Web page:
Tom Keyser

the keyser file

Clean Future Envisioned for Under-exploited Coal Reserves


Here's a heads-up for first-year engineering students: Consider King Coal. It's not the environmental tyrant some people portray it as.

The message comes courtesy of Paul Clark, P.Eng., who admits a moderate bias.

Based in Calgary, Mr. Clark is director of fuel supply for TransAlta, as well as a member of an industry panel dedicated to bringing more mining engineers into the professional fold. In fact the committee has helped Engineering Dean Dr. David Lynch, P.Eng., breathe new life into the University of Alberta's School of Mining and Petroleum Engineering.

Rescued from the brink of extinction, the school now boasts six full-time faculty and a graduation rate of 20 potential mining engineers a year. Mr. Clark and his industry colleagues hope that number doubles before many more years roll by.

“Universities across North America are producing about half the mining engineers that they did as recently as 10 years ago,” says Mr. Clark, whose own fascination with coal was fuelled during his undergrad and post-grad days at the University of Alaska.

“We're on the upside of a commodity boom and everyone connected with the industry is going to need these graduates.”

Coal on Campus
Right about the time The PEGG lands in your mailbox, Mr. Clark's committee members will be co-hosting an on-campus information evening at the U of A in conjunction with the mining school. Chaired by Syncrude President and COO Jim Carter, P.Eng., the panel is known as the Mineral Industry Advisory Committee.

The evening's purpose is to sell first-year students on the upside of a career in mining engineering. And Mr. Clark dangles a carrot that promises much more than job security.

Young engineers entering the field will help further existing technologies in the move towards increasingly safe, emissions-free use of the amorphous carbon.

Who says so? Mr. Clark, among others.

And he has a wealth of experience and knowledge to back his pitch for coal — a resource that represents, by the way, 81 per cent of North America's known hydrocarbon reserves.

Reclamation Record
For the benefit of skeptics, Mr. Clark argues that TransAlta, for one, has been successfully cleaning up its extraction sites for decades.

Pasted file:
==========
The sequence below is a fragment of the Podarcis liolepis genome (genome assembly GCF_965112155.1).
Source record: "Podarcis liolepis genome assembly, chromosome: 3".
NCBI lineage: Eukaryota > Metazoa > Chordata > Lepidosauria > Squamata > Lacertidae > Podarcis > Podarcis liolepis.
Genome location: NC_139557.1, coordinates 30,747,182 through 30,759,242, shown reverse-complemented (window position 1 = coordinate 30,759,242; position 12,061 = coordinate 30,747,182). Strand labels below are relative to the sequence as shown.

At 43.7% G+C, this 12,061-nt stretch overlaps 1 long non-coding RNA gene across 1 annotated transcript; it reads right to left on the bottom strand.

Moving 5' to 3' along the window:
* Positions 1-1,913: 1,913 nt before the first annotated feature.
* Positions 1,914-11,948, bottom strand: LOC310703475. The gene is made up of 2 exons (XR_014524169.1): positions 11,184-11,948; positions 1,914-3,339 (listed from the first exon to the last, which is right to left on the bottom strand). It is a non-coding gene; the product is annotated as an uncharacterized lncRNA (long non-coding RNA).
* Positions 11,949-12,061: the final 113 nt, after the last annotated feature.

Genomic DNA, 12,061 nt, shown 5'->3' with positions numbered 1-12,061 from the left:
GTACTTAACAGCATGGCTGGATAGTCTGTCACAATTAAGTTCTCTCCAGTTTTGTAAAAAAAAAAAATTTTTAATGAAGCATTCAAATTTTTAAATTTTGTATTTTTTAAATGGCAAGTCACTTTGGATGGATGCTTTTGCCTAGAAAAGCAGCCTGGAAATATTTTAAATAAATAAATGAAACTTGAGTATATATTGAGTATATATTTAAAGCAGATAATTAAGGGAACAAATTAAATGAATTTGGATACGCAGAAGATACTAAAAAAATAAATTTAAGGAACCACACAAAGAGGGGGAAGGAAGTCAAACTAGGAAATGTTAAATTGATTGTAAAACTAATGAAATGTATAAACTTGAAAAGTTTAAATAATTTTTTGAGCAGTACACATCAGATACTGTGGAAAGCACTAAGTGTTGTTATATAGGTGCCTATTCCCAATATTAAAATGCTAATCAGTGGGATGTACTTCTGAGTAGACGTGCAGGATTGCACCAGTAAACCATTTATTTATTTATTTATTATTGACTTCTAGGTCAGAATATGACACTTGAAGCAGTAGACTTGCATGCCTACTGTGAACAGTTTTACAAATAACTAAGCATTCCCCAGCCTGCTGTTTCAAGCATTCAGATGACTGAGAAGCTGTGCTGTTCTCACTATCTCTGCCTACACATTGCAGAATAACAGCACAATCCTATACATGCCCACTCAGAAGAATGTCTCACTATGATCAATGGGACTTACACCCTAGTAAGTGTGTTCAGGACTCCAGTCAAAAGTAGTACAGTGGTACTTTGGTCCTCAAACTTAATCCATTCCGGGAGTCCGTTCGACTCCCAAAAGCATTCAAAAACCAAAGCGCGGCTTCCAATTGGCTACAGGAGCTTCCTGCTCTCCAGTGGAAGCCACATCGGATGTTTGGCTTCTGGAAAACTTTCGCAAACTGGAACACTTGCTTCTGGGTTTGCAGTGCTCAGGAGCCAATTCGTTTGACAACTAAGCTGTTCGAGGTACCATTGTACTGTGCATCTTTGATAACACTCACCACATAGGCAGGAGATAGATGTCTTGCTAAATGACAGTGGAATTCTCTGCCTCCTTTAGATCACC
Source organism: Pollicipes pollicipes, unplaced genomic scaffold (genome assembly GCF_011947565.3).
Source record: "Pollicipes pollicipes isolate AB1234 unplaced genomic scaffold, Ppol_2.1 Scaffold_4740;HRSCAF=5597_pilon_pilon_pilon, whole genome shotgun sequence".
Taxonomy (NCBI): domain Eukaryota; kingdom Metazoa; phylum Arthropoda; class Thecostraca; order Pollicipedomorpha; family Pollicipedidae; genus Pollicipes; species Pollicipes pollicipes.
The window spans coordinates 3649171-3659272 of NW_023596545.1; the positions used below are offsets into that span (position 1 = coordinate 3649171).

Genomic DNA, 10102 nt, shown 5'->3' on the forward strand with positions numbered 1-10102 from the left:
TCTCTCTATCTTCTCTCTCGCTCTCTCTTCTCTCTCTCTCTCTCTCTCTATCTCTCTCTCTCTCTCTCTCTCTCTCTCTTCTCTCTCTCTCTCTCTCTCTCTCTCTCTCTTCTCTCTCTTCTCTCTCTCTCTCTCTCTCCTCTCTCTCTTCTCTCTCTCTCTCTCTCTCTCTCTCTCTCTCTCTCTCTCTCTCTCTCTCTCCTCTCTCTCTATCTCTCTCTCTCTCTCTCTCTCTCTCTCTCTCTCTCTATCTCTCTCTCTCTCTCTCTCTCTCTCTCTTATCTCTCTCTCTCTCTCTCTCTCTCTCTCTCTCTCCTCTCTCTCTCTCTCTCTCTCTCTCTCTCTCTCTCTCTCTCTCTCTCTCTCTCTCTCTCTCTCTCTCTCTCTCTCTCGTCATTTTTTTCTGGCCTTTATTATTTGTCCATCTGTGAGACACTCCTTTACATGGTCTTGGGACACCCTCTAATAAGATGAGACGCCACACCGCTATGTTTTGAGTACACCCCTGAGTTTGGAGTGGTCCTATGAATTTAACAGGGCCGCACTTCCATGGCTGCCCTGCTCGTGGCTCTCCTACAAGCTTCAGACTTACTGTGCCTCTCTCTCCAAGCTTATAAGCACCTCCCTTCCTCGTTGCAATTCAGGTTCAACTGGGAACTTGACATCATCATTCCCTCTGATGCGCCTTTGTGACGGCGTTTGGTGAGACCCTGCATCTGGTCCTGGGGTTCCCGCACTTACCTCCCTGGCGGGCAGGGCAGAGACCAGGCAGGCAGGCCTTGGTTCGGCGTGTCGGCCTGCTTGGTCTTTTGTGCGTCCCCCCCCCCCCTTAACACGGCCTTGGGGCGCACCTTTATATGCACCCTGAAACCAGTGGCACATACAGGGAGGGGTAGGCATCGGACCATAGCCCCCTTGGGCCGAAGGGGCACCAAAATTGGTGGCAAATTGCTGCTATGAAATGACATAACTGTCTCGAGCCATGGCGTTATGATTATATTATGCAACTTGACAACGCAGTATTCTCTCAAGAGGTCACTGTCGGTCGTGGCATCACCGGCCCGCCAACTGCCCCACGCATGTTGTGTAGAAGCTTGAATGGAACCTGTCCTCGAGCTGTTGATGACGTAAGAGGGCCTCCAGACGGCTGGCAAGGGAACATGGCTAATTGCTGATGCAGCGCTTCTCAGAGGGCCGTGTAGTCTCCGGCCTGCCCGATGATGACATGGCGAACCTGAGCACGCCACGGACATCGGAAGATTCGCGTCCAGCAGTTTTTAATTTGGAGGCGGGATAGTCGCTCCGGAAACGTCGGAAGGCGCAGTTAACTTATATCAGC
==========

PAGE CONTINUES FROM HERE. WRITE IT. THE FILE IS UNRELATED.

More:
“We have the reclamation science pretty much nailed,” he says, pointing to an aerial shot of the 365-hectare Wabamun Whitewood Conservation Properties, west of Edmonton. Almost 175 hectares of the region represents land reclaimed from TransAlta's open-pit Whitewood coal mine.

“All that green is the reclamation site,” he explains. “When you visit this area, it looks no different from the rest of the landscape. It contains lakes, wildlife and farming areas.”

Mr. Clark's days and evenings are also consumed by his work with the Canadian Clean Power Coalition, chaired by former provincial treasurer Jim Dinning.

A Clean Coal Future
Mr. Clark shares Mr. Dinning's excitement about the future of “clean” coal, one of North America's great unexploited resources.

“My vision is similar to Jim's — a fully integrated energy strategy for Alberta,” Mr. Clark elaborates.
At the heart of the concept is a clean-coal “gasification” plant for Alberta, something Mr. Clark would love to see up and running within the next decade, if not sooner.

“We (the clean power coalition) are completing our technology studies and now we're building a business case. We need to prove that such a facility can be economically viable,” he says.

For the uninitiated, Mr. Clark describes gasification as a proven process for turning coal and certain waste hydrocarbons into a synthetic gas (or syngas) that's relatively low in BTUs but rich in hydrogen.

Under the terms of Mr. Clark's “integrated” vision, a multitude of Alberta industries would be able to subsist on such synthetic gas. These include fertilizer plants, petrochemical plants, electrical power plants and refineries.

Hydrogen created by the process could also be captured for use in upgrading crude or bitumen. Meanwhile, byproducts of gasification include a pure grade of carbon dioxide, which is too commercially valuable to discard.

Mr. Clark says the CO2 can be injected beneath the Earth's surface, used to displace coalbed methane from coal seams and drive it to the surface. The remaining CO2 can be safely stored underground in drained reservoirs of the Western Canada Sedimentary Basin.

Similarly, that same pure grade of CO2 can be dissolved in certain heavy oil deposits to enhance currently modest recovery rates of 25 to 30 per cent.

Sounds like a win-win situation. Not to mention a potentially intriguing career path for bright young engineers.

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Freelance Columnist